The top four candidates for Richmond’s mayor debated on Tuesday night in a forum where incumbent Mayor Levar Stoney again defended his record from attacks on all sides. Council member Kim Gray and candidate Justin Griffin took turns attacking Stoney for corruption and mismanagement while candidate Alexsis Rodgers suggested that many of Stoney’s best ideas for the future are cribbed from her own platform.
Recent polling has Stoney and Gray at around 35 percent each. The rest of the candidates together are far enough behind that, if the poll is accurate, the election is essentially a two-way race.
In her opening statement, Gray said, “I made the decision to run after nearly four years of working with this mayor and his administration, I’m running to end the corruption and cronyism and lack of common sense.”
Gray added, “We are currently this very second in a situation where our own Mayor is under criminal investigation for a $1.8 million contract that he issued to a major political donor.”
Stoney didn’t take the bait, and instead used his opener to say, “For the last four years you’ve given me the greatest honor of my life, Richmond, to serve as mayor of Virginia’s capital city.”
The forum was a combination of long-form questions targeted at individual candidates and lightning-round questions for everyone. Gray used many of her questions to hit Stoney.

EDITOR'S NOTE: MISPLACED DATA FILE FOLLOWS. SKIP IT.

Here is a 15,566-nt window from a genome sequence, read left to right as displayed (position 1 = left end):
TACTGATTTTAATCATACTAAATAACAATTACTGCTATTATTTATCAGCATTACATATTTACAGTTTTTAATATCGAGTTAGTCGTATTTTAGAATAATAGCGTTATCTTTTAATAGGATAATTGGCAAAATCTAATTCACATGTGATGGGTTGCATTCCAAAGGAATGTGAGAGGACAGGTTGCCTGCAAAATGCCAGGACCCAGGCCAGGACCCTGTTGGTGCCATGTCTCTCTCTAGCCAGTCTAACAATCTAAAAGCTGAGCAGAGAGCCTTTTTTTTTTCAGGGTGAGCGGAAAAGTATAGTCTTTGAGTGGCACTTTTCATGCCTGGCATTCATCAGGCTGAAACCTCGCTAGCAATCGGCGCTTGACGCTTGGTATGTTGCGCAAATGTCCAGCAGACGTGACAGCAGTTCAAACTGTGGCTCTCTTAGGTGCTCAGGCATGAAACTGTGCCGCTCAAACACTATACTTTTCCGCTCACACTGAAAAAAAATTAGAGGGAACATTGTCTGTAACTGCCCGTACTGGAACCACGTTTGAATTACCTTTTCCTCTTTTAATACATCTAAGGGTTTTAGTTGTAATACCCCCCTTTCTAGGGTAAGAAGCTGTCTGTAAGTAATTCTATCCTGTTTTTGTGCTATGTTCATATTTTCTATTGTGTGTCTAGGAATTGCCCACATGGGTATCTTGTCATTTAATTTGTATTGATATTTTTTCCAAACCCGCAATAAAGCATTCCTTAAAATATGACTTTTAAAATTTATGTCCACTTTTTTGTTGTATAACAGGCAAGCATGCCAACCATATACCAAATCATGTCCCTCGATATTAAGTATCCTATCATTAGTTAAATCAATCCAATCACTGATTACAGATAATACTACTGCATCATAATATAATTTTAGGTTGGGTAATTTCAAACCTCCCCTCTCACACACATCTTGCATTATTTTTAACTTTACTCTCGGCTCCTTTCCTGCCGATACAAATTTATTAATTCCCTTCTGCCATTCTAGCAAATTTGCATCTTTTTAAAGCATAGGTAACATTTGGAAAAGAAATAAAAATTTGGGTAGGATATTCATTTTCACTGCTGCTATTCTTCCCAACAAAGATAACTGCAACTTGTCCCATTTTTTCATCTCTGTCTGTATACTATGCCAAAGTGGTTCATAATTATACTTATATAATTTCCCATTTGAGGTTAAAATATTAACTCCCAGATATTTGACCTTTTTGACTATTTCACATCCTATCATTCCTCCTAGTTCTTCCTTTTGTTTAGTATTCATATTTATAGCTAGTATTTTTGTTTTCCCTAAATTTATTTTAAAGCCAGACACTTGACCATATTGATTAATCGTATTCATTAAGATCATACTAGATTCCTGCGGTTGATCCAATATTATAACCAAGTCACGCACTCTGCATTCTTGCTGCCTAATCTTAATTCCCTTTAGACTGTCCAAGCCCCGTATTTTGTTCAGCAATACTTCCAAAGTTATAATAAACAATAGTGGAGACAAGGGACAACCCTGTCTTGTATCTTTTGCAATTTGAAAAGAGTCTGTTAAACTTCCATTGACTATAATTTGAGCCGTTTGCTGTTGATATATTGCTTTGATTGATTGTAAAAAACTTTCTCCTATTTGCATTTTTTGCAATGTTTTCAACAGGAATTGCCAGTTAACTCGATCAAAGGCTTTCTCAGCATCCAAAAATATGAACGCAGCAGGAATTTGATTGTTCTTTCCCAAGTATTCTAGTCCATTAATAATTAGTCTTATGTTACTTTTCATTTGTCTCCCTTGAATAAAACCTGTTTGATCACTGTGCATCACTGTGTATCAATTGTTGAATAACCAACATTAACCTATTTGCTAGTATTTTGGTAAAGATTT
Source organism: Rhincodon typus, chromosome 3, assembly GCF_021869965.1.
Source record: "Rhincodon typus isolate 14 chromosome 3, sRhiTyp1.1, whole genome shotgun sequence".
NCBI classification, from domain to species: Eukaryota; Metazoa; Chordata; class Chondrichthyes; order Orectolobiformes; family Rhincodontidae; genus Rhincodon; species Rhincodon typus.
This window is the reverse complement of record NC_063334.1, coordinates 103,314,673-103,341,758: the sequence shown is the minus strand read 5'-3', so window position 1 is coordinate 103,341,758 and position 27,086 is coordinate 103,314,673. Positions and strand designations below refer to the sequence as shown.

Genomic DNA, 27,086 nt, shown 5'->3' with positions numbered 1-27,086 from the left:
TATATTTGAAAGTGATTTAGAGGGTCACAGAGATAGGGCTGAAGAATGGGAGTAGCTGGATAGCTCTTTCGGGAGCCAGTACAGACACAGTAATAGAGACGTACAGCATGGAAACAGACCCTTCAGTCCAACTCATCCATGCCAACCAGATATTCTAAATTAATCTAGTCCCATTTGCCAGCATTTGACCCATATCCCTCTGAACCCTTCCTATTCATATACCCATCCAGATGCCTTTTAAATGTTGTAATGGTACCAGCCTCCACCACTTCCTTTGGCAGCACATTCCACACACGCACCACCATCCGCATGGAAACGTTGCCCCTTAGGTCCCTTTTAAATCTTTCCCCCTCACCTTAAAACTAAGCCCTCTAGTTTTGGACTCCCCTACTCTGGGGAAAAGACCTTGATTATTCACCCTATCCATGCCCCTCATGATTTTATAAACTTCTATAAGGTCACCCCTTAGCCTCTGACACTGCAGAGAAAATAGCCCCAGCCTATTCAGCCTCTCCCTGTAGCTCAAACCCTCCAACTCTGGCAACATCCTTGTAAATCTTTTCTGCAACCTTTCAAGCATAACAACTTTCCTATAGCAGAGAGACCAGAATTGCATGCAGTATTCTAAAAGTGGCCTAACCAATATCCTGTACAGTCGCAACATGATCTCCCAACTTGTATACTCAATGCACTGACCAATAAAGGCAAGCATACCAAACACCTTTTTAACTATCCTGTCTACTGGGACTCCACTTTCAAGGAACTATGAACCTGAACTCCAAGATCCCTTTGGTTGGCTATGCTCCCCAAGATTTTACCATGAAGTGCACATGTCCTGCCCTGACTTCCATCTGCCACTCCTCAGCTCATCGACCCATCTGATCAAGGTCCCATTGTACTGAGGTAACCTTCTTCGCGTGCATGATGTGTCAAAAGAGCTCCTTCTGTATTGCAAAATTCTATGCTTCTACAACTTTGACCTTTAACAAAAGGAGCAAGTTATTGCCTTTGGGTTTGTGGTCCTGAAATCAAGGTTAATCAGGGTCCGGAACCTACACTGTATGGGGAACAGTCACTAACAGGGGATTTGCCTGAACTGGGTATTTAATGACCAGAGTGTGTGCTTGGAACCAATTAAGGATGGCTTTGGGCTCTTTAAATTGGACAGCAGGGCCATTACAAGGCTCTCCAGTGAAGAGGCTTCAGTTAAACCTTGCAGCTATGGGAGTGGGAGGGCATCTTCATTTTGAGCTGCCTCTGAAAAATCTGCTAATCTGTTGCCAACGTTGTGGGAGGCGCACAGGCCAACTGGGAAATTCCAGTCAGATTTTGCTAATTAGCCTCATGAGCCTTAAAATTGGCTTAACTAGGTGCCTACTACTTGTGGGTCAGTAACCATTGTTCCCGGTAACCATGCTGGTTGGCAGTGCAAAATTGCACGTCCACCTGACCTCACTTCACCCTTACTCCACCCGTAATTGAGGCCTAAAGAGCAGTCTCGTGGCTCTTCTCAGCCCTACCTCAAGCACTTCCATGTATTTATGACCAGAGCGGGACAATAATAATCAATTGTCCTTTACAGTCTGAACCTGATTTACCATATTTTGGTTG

When asked about the city’s response to COVID-19 and improvements she would offer, Gray expressed concerns about Richmond Public Schools’ virtual learning. “My [children] log in at 9:15 in the morning and are online until 4:15 in the afternoon.” Then, she pivoted to Stoney’s handling of the crisis. “I think that the less-than-24-hour warning that restaurants were given that we weren’t moving into the next phase was unjustified and it hurt a lot of our restaurants.”
Stoney said his approach has led to low COVID-19 positivity rates in Richmond. “I think our approach has been data driven from day one. This is not a gut decision you can have. You have to be data driven.” Stoney added, “And that’s why we slowed down the process of reopening.”
The next question gave Stoney a chance to defend his removal of Richmond’s Confederate monuments with a $1.8 million contract paid to a firm linked to one of Stoney’s political donors. Stoney said he wasn’t involved in the process of selecting the firm. When the Commonwealth’s Attorney reviews the contract, Stoney said, “What they will find is that what we did was legal, it was appropriate, and it was right.”
Gray again criticized the contract, saying, “There are many red flags with respect to this contract.” She said Stoney’s name is the only name on the paperwork. Gray also questioned if the contractor had a license in Virginia to perform the work. “To this date there have been no permits produced that were pulled to do the work, and it’s very questionable.”
Stoney replied, “I do believe it’s rich coming from one of the only members of city council who stood in the way of us even having the right to remove monuments in the City of Richmond. This is the same opponent, the same candidate, the same city councilwoman who now is funded by those on Monument Avenue who want to see those racist monuments still on their pedestals here in the City of Richmond.”
“Here’s the thing,” Stoney said, “Miss Gray has always been an impediment to change, an impediment for progress in the City of Richmond, and you see that now being championed in her campaign backed by Republicans.”
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